Karoli Hindriks is Founder and CEO of Jobbatical, a global platform that promotes diversity and connects employers with future employees on an international scale.
Karoli gave an inspiring speech at FinTech North that focused on diversity. She commented, among many other things, that often we celebrate success without recognising some of the elements that have contributed to said success – one of which is often diversity.
As Karoli explained, the globalisation of both our personal and professional lives is affecting the choices we make. We are becoming open to more opportunities on an international level, and are prepared to expand our comfort zones, be different and often not only travel but also move and live abroad.
Countries Don’t Own People
Companies across the planet are competing for the best people. Not exactly a news flash to anyone, is it? People aren’t aiming to join companies for life anymore. A fellow CEO recently told me, “Ten years ago, when I told a young person that in five years they could become a manager, their eyes lit up. Today, if I tell a young person that in five years they may still work at the same company, they run for the door.”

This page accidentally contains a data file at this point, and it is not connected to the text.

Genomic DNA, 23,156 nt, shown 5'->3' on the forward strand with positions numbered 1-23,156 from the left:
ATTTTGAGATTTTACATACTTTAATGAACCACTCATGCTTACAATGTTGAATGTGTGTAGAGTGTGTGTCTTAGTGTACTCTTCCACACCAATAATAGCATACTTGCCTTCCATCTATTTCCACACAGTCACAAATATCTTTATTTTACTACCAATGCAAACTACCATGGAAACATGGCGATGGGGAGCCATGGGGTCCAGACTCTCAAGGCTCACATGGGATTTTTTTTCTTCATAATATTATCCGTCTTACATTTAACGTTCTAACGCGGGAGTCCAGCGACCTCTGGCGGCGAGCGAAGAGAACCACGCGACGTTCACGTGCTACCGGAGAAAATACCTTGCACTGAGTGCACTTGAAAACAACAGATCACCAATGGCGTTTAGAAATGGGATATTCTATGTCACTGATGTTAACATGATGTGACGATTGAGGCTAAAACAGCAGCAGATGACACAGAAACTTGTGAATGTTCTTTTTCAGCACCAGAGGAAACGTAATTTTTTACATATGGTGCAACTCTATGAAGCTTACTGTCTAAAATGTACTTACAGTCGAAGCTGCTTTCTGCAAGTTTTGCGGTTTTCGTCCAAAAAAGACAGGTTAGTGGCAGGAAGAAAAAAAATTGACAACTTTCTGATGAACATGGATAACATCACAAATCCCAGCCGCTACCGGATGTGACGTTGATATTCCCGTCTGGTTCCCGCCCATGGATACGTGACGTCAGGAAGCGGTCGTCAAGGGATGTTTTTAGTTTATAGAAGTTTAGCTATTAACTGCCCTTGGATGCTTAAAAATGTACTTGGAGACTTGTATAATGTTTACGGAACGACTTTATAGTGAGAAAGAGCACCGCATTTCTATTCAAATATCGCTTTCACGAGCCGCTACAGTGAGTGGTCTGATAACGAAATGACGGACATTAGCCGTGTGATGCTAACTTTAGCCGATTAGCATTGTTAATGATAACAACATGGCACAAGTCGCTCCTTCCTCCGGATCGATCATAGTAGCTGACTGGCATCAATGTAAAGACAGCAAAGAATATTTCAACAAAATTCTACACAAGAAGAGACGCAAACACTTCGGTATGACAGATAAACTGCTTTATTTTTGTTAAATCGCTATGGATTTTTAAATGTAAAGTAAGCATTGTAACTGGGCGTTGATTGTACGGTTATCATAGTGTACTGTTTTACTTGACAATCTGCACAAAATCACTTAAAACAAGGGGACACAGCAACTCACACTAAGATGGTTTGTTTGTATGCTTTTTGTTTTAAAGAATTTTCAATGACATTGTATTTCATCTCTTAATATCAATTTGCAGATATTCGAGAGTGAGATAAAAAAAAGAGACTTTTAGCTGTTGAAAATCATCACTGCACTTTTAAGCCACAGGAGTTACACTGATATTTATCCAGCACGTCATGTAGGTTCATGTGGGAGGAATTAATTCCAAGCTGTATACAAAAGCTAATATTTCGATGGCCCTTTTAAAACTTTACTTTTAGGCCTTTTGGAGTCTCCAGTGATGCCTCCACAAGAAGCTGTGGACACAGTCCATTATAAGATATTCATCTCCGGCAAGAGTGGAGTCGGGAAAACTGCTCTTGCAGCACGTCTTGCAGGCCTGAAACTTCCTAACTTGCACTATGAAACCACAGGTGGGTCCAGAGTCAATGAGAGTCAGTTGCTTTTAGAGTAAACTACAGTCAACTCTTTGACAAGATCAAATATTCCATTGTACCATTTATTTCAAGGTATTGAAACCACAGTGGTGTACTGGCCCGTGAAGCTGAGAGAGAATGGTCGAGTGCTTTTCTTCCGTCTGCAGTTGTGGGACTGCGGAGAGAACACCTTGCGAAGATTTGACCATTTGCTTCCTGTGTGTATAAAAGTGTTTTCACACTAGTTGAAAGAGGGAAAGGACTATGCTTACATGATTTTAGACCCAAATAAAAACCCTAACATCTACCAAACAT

When a colleague of mine told a human resources executive that people no longer want to join companies for life, the response was, “But we would like them to stay!” It was reminiscent of a statement made a few years ago by the co-president of HBO, Eric Kessler, who said that the move away from traditional television programming to an internet-based model was just a fad, a “temporary phenomenon” that would eventually pass. Spoiler alert: It didn’t. What was playing in living rooms across the globe had been dictated by programming departments for decades. The future can’t be stopped. TV has been redefined to play on any screen in any location, with content the viewer chooses. Power has switched from the company to the consumer, now more than ever.
A comparable shift is taking place in the way companies operate. Organizations don’t own people’s futures anymore, and employers have to fight harder than ever to hold onto top talent. The era of the corner office is ending. A CEO’s job isn’t to enjoy the best view while sipping whiskey in a comfy leather chair. The CEO has to be the facilitator, the mentor, the enabler of people — not the privileged one with an assistant to do the dirty work while the boss gets to be important for the sake of being important. As an (admittedly overly literal) example of this, I no longer have a desk at the Jobbatical office at all. It was assigned to a new employee the last time I was on a business trip, and all I got by way of explanation was a simple “You never sat there anyway.” Fair enough. Now I alternate between a beanbag chair and a standing desk.
More to the point, twenty-four people from ten different countries have chosen my company as the next step on their career journey. As their CEO I would bend over backwards to make sure that decision is worth their while. Because, you see, while companies no longer own people, the people themselves have taken ownership — ownership of their lives. They choose companies, not the other way around.